Charge Withdrawn: Refusing to Provide a Breath Sample
We generally do not allow the police or other agents of the government to force citizens to incriminate themselves. Forcing someone to give evidence against himself triggers an abhorrence in a free society, which stems from our collective memory of the "Star Chamber" and other inquisitions of early modern Europe where accused blasphemers or dissidents were forced to make confessions under threat of torture. One of the few exceptions to this rule is that, in certain circumstances, the police can require a person to provide a breath sample in order to determine their blood-alcohol concentration to prove the offence of driving with more than the legal limit of alcohol in one's system (often called "over 80" because the legal limit is 0.08 milligrams of alcohol in 100 millilitres of blood).
The client was charged with refusing to provide a breath sample at the police station after a demand was made. If found guilty, the client faced the same penalties as if he were convicted of drinking and driving, which included a high fine and a driving prohibition. Because of a prior record, he also faced guaranteed jail time.
Mr. MacDonald represented the client at trial date after trial date, but by the time each trial date came the police had still not provided all of the disclosure that the client was constitutionally entitled to. Mr. MacDonald insisted on obtaining copies of the police radio calls, all video of the client at the police station, and other items. Most importantly, Mr. MacDonald required the notes of the police officer who refused to release the client from jail after he was charged and ordered that the client undergo a strip search. Mr. MacDonald took the position that this was an arbitrary decision to detain the client in order to extra-judicially punish him for not cooperating with the police, which led to a humiliating strip search.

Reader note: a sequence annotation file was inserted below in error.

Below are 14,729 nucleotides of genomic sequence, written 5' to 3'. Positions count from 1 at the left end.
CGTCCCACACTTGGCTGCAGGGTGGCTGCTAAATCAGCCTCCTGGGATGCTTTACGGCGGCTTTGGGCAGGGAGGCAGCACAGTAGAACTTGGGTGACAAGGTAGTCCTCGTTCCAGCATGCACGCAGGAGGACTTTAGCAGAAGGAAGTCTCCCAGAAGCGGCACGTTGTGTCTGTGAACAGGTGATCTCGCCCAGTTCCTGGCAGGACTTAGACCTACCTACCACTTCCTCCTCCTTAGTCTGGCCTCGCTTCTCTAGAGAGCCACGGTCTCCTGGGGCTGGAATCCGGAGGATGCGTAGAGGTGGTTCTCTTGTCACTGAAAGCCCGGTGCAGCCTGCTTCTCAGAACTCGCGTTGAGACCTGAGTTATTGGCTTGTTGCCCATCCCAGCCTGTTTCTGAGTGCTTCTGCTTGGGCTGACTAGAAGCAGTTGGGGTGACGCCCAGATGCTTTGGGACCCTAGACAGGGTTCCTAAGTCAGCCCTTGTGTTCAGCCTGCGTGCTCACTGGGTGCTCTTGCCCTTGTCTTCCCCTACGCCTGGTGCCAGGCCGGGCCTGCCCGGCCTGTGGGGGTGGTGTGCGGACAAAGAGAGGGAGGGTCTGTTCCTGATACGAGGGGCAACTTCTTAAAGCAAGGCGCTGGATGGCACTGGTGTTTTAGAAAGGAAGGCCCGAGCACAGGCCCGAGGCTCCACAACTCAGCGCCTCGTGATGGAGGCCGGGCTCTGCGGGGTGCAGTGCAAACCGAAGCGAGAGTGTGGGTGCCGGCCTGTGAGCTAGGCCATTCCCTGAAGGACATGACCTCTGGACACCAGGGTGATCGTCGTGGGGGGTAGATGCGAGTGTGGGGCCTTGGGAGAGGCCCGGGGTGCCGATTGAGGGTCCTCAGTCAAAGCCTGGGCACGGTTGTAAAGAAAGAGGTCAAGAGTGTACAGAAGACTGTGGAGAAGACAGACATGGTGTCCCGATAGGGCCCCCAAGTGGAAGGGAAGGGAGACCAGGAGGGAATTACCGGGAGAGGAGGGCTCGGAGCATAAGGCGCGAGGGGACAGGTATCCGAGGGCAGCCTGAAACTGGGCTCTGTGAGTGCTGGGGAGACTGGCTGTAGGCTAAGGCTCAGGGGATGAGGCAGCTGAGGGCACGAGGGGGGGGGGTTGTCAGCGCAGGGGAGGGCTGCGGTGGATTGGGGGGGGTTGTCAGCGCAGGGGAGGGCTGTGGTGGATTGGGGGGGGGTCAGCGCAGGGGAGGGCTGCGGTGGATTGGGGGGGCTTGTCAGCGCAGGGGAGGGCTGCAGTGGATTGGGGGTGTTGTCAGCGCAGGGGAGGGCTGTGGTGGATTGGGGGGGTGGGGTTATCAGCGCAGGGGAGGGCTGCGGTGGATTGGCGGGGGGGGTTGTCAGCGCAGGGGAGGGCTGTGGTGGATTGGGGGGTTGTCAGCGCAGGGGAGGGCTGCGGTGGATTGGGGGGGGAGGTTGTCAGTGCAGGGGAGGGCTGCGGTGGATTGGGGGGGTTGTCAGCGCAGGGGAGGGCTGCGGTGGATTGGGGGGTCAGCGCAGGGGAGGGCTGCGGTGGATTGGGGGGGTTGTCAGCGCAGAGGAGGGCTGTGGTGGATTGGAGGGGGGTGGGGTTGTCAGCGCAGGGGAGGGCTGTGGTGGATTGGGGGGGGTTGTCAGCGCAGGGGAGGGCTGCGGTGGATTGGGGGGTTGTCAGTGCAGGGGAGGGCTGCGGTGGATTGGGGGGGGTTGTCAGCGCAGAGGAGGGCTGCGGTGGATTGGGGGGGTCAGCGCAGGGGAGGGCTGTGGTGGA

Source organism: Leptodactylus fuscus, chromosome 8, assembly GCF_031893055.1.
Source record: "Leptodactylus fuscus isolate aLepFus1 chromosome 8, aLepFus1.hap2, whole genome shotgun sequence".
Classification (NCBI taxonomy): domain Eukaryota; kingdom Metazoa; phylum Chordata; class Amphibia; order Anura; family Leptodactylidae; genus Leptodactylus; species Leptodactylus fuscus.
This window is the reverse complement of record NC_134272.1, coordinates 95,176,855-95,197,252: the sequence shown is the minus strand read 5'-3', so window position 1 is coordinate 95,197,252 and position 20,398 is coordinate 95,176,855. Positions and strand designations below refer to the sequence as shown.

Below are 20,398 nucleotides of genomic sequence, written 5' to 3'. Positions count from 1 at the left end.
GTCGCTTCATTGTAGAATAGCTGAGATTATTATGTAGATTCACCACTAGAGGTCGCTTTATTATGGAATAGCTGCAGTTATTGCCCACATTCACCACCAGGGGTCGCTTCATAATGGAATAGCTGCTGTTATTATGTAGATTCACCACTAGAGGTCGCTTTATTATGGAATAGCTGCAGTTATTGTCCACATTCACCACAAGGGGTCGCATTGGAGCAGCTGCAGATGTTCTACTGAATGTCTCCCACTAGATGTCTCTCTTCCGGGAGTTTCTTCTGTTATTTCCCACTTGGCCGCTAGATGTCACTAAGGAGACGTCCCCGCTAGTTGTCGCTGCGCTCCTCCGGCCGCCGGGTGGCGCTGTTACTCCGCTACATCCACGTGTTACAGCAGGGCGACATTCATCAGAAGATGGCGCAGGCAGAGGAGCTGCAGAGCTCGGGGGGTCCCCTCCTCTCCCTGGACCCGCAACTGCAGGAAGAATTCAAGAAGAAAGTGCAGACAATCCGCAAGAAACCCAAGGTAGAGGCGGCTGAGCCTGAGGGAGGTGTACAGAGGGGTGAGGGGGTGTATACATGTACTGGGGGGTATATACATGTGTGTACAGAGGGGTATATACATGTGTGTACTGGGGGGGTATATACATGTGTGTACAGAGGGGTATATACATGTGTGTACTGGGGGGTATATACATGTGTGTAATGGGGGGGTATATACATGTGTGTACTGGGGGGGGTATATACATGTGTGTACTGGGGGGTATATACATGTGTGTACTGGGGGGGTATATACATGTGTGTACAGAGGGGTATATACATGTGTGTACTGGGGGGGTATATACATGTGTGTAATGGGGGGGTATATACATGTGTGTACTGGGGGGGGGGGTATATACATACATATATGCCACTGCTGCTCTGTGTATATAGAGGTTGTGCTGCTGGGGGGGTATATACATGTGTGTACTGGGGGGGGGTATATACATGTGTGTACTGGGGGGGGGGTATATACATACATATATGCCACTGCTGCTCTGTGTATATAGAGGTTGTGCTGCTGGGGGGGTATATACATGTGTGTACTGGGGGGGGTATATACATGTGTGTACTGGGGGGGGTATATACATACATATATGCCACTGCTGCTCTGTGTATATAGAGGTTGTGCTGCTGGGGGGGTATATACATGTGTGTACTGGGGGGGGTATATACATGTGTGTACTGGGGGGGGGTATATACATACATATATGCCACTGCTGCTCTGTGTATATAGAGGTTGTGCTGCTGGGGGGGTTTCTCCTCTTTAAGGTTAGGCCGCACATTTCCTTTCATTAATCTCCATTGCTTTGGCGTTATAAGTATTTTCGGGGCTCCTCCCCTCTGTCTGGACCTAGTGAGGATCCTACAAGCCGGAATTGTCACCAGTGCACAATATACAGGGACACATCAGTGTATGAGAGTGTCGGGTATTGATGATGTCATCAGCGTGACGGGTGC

The existence of that officer's notes was denied by police until the final trial date, when they suddenly materialized. In the eyes of Mr. MacDonald this was simply too late, and by that point the prosecutor was of the same view. The charge was withdrawn.